You also give a wound; but in their own way. He whispers all day in the garden, as a delicacy and curious little bit of wine, twisting the grapes from the grapes, striking the berries like a sparrow, shaking the hidden peach tree, climbing into the tree of trees, or pushing it in by passing, to get the golden mirabelle of the flock melting in the mouth like the most delicious honey. Or, he was picking up flowers from the pods, even though it was forbidden: he quickly grabbed the rose that he had crouched all day, and lived with his prey in the siding at the garden. Then he pushed his little nose into a blooming flower and kissed the rose, Puri, sucked it; and then hid his stolen prey deep under his collar, against his chest, between his little paws he was curiously looking at, when they saw them swing halfway under their little shirt… Unusually fun, even forbidden, had to take off their shoes and socks, and walk barefoot along the fresh and fine sand of the corridors and the wet grass of the lawns, or tumble on the rocks that were cool in the shade and glowing in the sunshine, glowing in the sunshine, and waddle in a small creek that ran on the edge of the forest: as it were kissing water, earth, and light with its feet, with its ankles, on its knees. Lying in the shade of the firs, he looked at his translucent fingers against the sun and instinctively and without special thought, with his lips on the silky soft hips of his fine and round arms. He made for himself wreaths, necklaces, braids from the leaves of the ivy and the oak; he threw red flowers and small sprigs of cinnamon sticks on them with green cones: then he was like a wild princess. And then he dances all alone around the fountain; He lifted his hands, rotated, rotated until the head began to squeak, and he threw himself on the lawn, pressing his face on the grass and laughing at the full mouth, for a long time, unable to stop, without knowing why.

So the days of these little children went very close to each other, but not without each other – except when they made a go-ahead for their brother on the head of Antoinette, throw him a handful of honeysuckle, or shake his shortage, threatening to drop him, or frighten him in karate he suddenly hit him, shouting:

– Huu! Huu! …

Antoinette sometimes had an unusual frenzy to bully her brother. He made Olivier come down from the tree, saying that his mother called him. And when Olivier then came to the ground, he climbed up to his place and didn’t want to leave. Then Olivier started to whistle and threatened to miss. But you didn’t have to be afraid that Antoinette would have stayed on the tree for the day: he couldn’t stay in peace for two minutes. When he was quite irritated by his brother from his branch and made him rage as much as he wanted, and when Olivier was just bursting to cry, Antoinette sneaked into the ground, ran to his brother, shook him laughing, said “little foolin” and rolled him in the lawn and rubbed him her nose with herbage. Olivier tried to fool against; but he had no strength. Then he was no longer moving, but bellowing back, helpless as Turilas, lean hands on the broad grass, Antoinettin holding them firmly with his small hands; and Olivier was sad and hopeless and submissive. It wasn’t that you would have tolerated anymore: when he saw Olivier being defeated and submissive, he burst into laughter, kissed him suddenly, and left him there, – but after still giving him a small block of fresh grass in his mouth: and Olivier hated it the most because it tasted I am bad; she spit, wiped her mouth and kissed, while Antoinette ran full speed and laughed at her journey. I would like to hold them firmly with their small hands; and Olivier was sad and hopeless and submissive. It wasn’t that you would have tolerated anymore: when he saw Olivier being defeated and submissive, he burst into laughter, kissed him suddenly, and left him there, – but after still giving him a small block of fresh grass in his mouth: and Olivier hated it the most because it tasted I am bad; she spit, wiped her mouth and kissed, while Antoinette ran full speed and laughed at her journey. I would like to hold them firmly with their small hands; and Olivier was sad and hopeless and submissive. It wasn’t that you would have tolerated anymore: when he saw Olivier being defeated and submissive, he burst into laughter, kissed him suddenly, and left him there, – but after still giving him a small block of fresh grass in his mouth: and Olivier hated it the most because it tasted I am bad; she spit, wiped her mouth and kissed, while Antoinette ran full speed and laughed at her journey. – however, after still giving her a small block of fresh grass to her mouth, she was hated by most of Olivier because it tasted too bad; she spit, wiped her mouth and kissed, while Antoinette ran full speed and laughed at her journey. – however, after still giving her a small block of fresh grass to her mouth, she was hated by most of Olivier because it tasted too bad; she spit, wiped her mouth and kissed, while Antoinette ran full speed and laughed at her journey.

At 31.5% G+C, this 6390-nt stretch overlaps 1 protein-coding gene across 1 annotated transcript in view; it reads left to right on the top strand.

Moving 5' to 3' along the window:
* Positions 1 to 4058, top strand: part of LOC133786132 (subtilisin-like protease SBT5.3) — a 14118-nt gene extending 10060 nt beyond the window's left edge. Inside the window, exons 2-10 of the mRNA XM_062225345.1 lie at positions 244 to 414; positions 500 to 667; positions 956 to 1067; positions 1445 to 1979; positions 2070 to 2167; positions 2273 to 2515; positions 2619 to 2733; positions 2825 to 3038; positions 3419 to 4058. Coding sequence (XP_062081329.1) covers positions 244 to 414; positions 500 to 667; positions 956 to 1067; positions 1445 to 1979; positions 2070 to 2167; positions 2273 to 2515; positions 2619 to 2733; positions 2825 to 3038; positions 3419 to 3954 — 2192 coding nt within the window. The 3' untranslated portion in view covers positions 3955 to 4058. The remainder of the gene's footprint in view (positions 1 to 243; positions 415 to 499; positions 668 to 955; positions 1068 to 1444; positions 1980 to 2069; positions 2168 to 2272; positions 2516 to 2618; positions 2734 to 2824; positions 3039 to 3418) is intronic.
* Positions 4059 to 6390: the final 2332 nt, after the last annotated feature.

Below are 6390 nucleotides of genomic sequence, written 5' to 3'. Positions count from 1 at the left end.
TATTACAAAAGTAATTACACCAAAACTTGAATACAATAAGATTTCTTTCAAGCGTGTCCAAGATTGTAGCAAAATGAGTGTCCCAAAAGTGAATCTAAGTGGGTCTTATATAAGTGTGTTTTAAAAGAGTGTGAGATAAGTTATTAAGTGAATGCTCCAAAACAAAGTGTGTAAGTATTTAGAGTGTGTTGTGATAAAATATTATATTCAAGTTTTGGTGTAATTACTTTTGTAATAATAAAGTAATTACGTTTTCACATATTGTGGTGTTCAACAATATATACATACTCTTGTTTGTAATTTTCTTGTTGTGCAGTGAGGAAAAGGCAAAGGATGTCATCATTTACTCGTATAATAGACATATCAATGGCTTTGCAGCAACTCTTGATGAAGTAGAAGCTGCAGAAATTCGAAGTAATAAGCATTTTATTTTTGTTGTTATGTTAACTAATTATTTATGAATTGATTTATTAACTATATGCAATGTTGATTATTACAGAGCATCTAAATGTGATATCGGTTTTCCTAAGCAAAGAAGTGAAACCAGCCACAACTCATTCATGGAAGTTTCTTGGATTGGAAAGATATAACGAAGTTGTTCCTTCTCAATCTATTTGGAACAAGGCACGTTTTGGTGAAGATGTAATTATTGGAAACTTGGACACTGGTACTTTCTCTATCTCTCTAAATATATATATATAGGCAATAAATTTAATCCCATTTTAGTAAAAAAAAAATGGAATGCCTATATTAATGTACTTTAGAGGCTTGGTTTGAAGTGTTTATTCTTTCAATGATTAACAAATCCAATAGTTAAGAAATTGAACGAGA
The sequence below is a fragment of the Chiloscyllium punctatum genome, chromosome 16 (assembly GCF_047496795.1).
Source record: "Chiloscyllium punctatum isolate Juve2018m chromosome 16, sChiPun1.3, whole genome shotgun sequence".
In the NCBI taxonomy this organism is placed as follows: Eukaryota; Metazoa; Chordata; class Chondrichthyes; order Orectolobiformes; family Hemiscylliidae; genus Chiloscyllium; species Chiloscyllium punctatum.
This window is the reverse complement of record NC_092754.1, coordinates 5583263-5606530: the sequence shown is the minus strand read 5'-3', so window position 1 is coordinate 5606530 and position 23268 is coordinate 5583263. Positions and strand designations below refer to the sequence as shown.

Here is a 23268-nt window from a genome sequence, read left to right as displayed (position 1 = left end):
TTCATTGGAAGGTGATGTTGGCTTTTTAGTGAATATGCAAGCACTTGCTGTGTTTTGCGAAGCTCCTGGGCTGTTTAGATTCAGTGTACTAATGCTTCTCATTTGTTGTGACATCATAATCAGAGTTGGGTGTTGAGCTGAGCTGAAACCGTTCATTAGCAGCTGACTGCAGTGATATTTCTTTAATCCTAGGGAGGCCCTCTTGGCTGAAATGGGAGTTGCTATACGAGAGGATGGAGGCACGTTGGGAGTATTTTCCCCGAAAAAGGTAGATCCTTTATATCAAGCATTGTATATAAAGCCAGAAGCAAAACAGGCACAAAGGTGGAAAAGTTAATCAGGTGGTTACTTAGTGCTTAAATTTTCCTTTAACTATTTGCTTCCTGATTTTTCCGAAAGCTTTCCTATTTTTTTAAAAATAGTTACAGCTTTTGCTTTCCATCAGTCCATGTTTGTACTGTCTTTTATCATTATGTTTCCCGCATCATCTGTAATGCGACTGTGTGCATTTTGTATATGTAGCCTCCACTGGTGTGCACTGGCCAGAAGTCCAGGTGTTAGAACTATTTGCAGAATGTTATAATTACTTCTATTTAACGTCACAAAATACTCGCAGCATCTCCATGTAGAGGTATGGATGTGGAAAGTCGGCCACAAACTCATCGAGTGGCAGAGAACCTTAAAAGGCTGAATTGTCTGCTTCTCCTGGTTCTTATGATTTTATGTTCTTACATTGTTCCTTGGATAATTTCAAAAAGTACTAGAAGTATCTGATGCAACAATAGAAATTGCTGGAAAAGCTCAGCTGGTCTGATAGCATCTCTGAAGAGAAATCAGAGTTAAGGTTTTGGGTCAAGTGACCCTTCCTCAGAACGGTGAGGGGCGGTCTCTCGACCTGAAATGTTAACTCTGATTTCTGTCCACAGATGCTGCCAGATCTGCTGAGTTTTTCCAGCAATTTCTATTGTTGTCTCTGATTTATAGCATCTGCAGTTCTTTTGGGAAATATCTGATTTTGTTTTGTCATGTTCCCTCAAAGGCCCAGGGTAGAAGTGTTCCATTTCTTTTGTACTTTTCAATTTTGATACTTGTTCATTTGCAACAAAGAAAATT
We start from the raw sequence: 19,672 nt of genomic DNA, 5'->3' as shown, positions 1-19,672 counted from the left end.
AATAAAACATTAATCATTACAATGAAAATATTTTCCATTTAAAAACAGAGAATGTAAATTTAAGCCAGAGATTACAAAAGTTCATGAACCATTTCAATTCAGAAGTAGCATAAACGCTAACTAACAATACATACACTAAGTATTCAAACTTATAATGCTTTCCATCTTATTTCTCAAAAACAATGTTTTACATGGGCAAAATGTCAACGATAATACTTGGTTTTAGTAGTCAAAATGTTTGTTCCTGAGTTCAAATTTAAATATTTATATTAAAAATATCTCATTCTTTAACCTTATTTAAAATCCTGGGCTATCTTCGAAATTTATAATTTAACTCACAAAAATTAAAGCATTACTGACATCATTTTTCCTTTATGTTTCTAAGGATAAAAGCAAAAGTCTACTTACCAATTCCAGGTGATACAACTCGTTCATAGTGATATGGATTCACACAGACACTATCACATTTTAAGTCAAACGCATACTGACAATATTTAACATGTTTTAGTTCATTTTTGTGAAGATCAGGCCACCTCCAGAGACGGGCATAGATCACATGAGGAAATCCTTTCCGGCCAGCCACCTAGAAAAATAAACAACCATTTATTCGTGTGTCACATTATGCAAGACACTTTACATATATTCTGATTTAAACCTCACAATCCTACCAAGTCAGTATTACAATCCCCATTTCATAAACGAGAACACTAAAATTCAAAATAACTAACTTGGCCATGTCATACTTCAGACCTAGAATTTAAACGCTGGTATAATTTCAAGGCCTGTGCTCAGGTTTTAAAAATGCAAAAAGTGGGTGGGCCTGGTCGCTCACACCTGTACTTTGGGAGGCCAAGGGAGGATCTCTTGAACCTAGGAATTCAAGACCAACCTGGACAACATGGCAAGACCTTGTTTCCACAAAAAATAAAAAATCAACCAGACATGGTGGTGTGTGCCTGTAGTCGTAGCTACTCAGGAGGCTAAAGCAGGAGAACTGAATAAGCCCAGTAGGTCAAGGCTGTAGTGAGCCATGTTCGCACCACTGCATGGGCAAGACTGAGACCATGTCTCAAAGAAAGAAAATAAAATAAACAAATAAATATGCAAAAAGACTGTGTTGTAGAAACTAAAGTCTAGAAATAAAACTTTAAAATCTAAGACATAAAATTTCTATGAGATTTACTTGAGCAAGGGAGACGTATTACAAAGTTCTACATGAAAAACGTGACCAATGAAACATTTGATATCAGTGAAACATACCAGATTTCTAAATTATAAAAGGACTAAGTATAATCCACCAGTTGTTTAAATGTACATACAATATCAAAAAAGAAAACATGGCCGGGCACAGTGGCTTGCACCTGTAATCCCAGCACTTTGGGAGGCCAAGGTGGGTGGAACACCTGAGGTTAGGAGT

Antoinette always laughed. He laughed at night even in his sleep. Olivier, who slept in the adjoining room and overshadowed a lot, often struggled in the midst of his dreamy imaginations, as he heard fierce laughter and bitter words as Antoinette spoke in the silence of the night. Outside, the trees in the wind breathed, the rumor rumored, the dogs roared far in the villages and houses behind the forests. At night’s vague, phosphorus-hearted obscurity, Olivier saw the heavy and dark branches of the spruce in front of a swinging window like ghosts, and then Antoinette’s laughter was a relief for her.